Do Indoor Plants Turn Harmful At Night? (CO2 Concentration Analyzed)

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It’s well known that during daylight hours chlorophyll in plant tissue converts light energy + water into sugars + oxygen via the process of photosynthesis. The sugars produced help the plant to grow whilst the oxygen is emitted into the atmosphere as a byproduct.

In the absence of light, plants are unable to produce the same level of oxygen yet continue to respire and release carbon dioxide. 

It’s this carbon dioxide production that has many plant lovers looking for assurance it is safe to keep indoor plants in the bedroom, and that no ill effects will be suffered by sleeping next to them. 

Fortunately the concern that indoor plants elevate carbon dioxide to an unhealthy level at night is unfounded. 

A study by Cetin and Sevik (2016), recorded that the concentration of CO2 released by plants at night was between 3.3 – 9.4 times less than the CO2 removed by the same plants during the day. These findings tell us that houseplants which are healthy will always contribute a net daily reduction of carbon dioxide within the room that they are kept in. 

By comparison, the CO2 we ourselves exhale in each breath is 34 mg, which adds up to a rather large 267g being released into our bedrooms across an 8 hour sleep session. 

This amount makes the tiny volume of carbon dioxide released by each houseplant seem almost negligible. 

Whilst the improvement of air quality in the bedroom is certainly one attractive consequence of owning houseplants, there are plenty that make them especially well suited to decorating a home office.

How much CO2 do indoor plants emit at night?

Defining carbon dioxide emissions by an indoor plant at night is challenging as each plant will contain a different surface area of plant tissue over which gaseous exchanges occur. Moreover, different species absorb gases at different rates.

The most difficult characteristic of all to account for is that plants absorb CO2 (photosynthesis) and release it (respiration) simultaneously.

Following the loss of sunlight, absorption of CO2 doesn’t just stop instantaneously, it gradually reduces as photosynthesis slows to a halt, whilst respiration continues in all cells day and night. 

The closest we can come to determining what amount of CO2 indoor plants emit at night is to look at data captured by a controlled study which grew plants in a 0.5m3 sealed space.  

The results demonstrated indoor plants can increase the concentration of carbon dioxide at night by between 84ppm – 351 parts per million. This is heavily outweighed by the reduction of CO2 concentration as a result of photosynthesis during daylight hours.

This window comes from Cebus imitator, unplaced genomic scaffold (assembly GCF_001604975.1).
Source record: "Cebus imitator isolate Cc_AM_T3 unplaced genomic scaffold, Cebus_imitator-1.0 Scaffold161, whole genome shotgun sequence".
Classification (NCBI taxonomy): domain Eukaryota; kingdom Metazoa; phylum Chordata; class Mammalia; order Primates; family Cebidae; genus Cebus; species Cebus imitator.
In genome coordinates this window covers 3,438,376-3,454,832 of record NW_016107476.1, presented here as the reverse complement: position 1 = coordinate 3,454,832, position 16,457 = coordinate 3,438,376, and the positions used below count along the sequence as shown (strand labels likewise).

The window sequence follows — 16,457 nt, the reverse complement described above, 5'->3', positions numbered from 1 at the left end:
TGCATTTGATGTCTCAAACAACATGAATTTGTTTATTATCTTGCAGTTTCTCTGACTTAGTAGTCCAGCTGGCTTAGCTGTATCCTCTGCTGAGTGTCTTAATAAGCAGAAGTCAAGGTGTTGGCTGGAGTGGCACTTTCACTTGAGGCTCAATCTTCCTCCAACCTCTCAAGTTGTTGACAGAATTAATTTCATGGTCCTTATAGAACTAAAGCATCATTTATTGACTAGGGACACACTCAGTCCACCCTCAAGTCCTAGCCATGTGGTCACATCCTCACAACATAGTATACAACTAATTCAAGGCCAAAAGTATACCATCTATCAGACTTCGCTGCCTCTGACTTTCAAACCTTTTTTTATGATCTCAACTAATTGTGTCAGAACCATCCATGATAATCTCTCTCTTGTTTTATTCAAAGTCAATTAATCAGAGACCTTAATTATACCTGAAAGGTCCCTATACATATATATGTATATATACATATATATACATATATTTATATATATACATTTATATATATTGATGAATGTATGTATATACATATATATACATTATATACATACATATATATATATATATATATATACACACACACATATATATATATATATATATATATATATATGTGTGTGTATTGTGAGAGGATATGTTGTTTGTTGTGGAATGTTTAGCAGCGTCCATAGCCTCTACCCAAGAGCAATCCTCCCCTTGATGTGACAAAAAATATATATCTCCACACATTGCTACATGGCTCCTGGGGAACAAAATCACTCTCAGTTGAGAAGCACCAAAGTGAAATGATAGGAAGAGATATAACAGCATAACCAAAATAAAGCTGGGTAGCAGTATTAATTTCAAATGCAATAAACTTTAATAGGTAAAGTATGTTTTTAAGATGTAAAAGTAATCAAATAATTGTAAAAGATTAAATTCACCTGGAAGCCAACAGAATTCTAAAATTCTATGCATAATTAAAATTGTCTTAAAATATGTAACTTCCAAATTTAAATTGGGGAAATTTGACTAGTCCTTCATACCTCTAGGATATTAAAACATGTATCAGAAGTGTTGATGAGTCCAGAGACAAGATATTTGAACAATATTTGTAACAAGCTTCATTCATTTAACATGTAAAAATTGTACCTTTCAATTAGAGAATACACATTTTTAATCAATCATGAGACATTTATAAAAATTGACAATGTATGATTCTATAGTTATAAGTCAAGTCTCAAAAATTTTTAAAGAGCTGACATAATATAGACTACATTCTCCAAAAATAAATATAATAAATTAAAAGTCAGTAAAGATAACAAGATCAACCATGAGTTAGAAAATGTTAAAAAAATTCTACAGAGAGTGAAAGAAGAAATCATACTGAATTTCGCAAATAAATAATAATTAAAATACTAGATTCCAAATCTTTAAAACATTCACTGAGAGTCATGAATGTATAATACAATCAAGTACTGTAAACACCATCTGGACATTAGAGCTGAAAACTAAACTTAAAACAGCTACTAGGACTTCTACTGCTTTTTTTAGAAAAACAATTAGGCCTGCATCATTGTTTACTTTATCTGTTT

Plant Increase in CO2 concentration during the day Reduction in CO2 concentration during the day
Rubber plant (Ficus elastica)
351ppm
2,216ppm
Yucca plant (Yucca massengena)
310ppm
2,268ppm
Croton plant (Codiaeum variegatum)
84ppm
790ppm

Is it unhealthy to sleep with plants in the bedroom?

It’s perfectly safe to sleep in a room packed full of indoor plants as their presence will always contribute a net reduction in the carbon dioxide concentration within the room in which they are kept

There is no risk that houseplants will cause you to experience negative effects such as headaches, fatigue or loss of concentration that you would normally expect when CO2 levels in the environment exceed 1,000ppm.

In fact, some plants even continue to release oxygen during the hours of darkness when you would normally expect CO2 levels to rise. 

Desert dwelling plants, such as Sansevieria, have evolved to preserve water stores and only open their stomata for gaseous exchange during the night. Oxygen is then expressed into the atmosphere during dark using a particular type of photosynthesis called Crassulacean Acid Metabolism (CAM). 

Moreover, keeping plants in a room where the carbon dioxide concentration is elevated (due to you breathing in and out in the same room for multiple hours during sleep) will actually benefit the plant’s conditioning, which in turn will allow it to work more efficiently at generating oxygen during the day.

So far from being unhealthy, you’ll actually be creating a healthier bedroom by introducing indoor plants to your sleep zone.

Chris Dosser

Chris Dosser

Co-Founder of Eden Indoors

Enjoys sharing solutions to problems encountered whilst building and improving his own home office over the past 8 years. Environmental graduate with a love for biophilic design at home and houseplants. Obsessive about making information easier to understand and simpler to digest.

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